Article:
Gladstone, meanwhile, has been a force in different guises since the 1980s. She has partnered with various people and galleries — eventually leaving and going her own way again. She staged Matthew Barney’s first New York solo show in 1991 and has since helped debut many international artists in the U.S. I had my work in Gladstone’s 57th Street space when I was a would-be artist (long story). That Barney show, though, was key to her development. While Gladstone was always respected, by the time Barney joined her gallery — after his own fledgling gallerist, Clarissa Dalrymple, closed the space she was running — she was a step behind the newer energies of the 1990s. Barney changed that overnight, and Gladstone has been a world force ever since — owning her own Chelsea space, teaming up with other gallerists along the way, and operating spaces in Brussels and on 21st Street and 24th Street. She has always tinkered with her stable with mixed results. Today, she is among the best gallerists anywhere.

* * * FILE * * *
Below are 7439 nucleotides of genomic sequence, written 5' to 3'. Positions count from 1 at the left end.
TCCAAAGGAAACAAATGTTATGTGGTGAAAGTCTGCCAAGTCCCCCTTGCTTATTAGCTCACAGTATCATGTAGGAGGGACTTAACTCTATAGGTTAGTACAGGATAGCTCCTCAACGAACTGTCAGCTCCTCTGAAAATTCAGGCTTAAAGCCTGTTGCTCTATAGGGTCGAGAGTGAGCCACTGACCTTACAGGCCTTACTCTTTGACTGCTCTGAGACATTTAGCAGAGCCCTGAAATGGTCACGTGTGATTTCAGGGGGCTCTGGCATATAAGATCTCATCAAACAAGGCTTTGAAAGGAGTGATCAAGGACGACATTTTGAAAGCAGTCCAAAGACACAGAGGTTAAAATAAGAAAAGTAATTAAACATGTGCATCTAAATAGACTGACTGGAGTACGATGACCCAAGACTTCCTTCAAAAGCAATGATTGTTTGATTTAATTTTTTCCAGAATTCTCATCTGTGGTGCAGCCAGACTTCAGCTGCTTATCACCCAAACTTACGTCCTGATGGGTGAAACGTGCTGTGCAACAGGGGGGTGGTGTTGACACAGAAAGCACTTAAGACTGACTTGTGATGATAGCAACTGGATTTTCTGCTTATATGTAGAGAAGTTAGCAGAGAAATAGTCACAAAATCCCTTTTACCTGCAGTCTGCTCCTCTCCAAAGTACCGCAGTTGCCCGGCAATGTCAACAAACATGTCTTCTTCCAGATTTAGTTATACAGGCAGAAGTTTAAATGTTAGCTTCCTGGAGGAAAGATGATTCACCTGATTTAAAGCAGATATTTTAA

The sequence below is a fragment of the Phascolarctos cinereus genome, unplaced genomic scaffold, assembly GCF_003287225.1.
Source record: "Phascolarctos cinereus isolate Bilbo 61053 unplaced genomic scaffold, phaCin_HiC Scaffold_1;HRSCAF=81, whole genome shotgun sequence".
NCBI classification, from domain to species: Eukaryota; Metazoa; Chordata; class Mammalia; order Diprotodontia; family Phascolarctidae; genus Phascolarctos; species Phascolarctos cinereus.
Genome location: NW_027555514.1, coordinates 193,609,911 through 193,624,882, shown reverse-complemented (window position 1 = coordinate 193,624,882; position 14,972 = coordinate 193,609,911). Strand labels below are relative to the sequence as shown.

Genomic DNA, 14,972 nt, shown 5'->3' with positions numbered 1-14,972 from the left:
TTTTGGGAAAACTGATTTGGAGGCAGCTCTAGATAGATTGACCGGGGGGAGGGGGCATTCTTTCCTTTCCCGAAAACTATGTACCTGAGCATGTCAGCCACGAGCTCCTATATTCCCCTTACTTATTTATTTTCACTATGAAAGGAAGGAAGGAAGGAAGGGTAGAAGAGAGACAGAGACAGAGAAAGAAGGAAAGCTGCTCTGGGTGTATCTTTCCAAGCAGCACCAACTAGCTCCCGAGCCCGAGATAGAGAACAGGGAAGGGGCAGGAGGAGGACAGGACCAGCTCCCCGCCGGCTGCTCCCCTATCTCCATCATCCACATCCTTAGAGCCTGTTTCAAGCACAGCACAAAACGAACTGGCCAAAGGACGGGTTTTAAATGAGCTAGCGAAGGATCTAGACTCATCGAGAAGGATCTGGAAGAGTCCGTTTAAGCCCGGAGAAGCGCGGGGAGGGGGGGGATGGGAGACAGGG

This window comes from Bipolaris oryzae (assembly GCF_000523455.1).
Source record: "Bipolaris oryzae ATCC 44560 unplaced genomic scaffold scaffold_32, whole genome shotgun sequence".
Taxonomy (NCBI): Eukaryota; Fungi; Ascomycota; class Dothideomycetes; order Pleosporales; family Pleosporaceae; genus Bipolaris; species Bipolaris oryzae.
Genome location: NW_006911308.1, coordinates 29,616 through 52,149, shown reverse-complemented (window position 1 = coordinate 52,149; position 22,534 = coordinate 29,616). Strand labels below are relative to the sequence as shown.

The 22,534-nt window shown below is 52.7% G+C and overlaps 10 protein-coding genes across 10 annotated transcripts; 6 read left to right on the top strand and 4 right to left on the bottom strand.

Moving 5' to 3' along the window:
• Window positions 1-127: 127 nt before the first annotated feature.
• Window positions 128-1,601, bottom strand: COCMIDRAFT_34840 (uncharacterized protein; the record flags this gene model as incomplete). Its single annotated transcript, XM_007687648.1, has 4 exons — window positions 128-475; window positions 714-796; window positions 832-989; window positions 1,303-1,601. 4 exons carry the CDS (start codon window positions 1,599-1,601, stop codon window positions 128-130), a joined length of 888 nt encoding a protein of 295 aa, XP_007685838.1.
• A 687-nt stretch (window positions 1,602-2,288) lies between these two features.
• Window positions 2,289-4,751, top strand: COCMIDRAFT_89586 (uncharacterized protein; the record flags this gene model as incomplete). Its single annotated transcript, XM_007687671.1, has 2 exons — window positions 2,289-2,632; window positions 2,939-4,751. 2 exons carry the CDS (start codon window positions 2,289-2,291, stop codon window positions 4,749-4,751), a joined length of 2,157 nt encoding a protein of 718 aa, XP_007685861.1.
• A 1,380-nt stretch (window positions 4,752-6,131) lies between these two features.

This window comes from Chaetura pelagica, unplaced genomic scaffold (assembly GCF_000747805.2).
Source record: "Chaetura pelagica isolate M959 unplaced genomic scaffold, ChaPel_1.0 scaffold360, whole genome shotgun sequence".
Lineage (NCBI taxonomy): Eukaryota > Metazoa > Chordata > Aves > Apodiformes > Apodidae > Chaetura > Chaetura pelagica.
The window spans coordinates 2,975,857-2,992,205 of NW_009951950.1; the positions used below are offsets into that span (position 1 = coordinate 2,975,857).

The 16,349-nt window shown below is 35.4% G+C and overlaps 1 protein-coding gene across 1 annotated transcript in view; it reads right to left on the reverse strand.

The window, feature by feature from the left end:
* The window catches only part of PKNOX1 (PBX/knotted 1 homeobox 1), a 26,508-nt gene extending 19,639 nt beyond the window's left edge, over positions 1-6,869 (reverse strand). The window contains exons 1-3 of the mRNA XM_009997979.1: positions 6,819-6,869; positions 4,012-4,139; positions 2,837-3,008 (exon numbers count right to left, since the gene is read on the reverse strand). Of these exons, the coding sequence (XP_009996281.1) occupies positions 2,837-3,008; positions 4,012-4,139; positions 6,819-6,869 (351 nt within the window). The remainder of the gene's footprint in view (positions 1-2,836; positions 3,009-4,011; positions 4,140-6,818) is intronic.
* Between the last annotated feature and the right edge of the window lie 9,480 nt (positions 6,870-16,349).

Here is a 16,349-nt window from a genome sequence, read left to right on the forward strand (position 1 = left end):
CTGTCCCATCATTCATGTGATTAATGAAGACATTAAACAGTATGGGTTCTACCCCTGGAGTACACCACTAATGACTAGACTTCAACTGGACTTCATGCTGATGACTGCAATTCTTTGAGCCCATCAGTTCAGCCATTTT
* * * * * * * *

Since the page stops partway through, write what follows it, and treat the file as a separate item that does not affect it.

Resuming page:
I’ve known these two — Gavin Brown and Barbara Gladstone — almost my whole art life, so I’m an unreliable narrator. Offhand, we may say that she’s gone through several incarnations, seen artists come and go, always adapts, and currently represents a stellar stable of artists. He’s a singular visionary I might not let near a checkbook. I love that he may be on the front lines going forward. Either way, with numbers of great gallerists in their 70s, 80s, and 90s — among them Marian Goodman, Paula Cooper, and Larry Gagosian — this partnering seems to guarantee that one of them, in this case the Gladstone Gallery, will survive. Perhaps these two great gallerists were long-distance swimmers finally tiring. I want this to work, but who knows these days. If Brown left, would his ten artists remain? All these are questions for another day.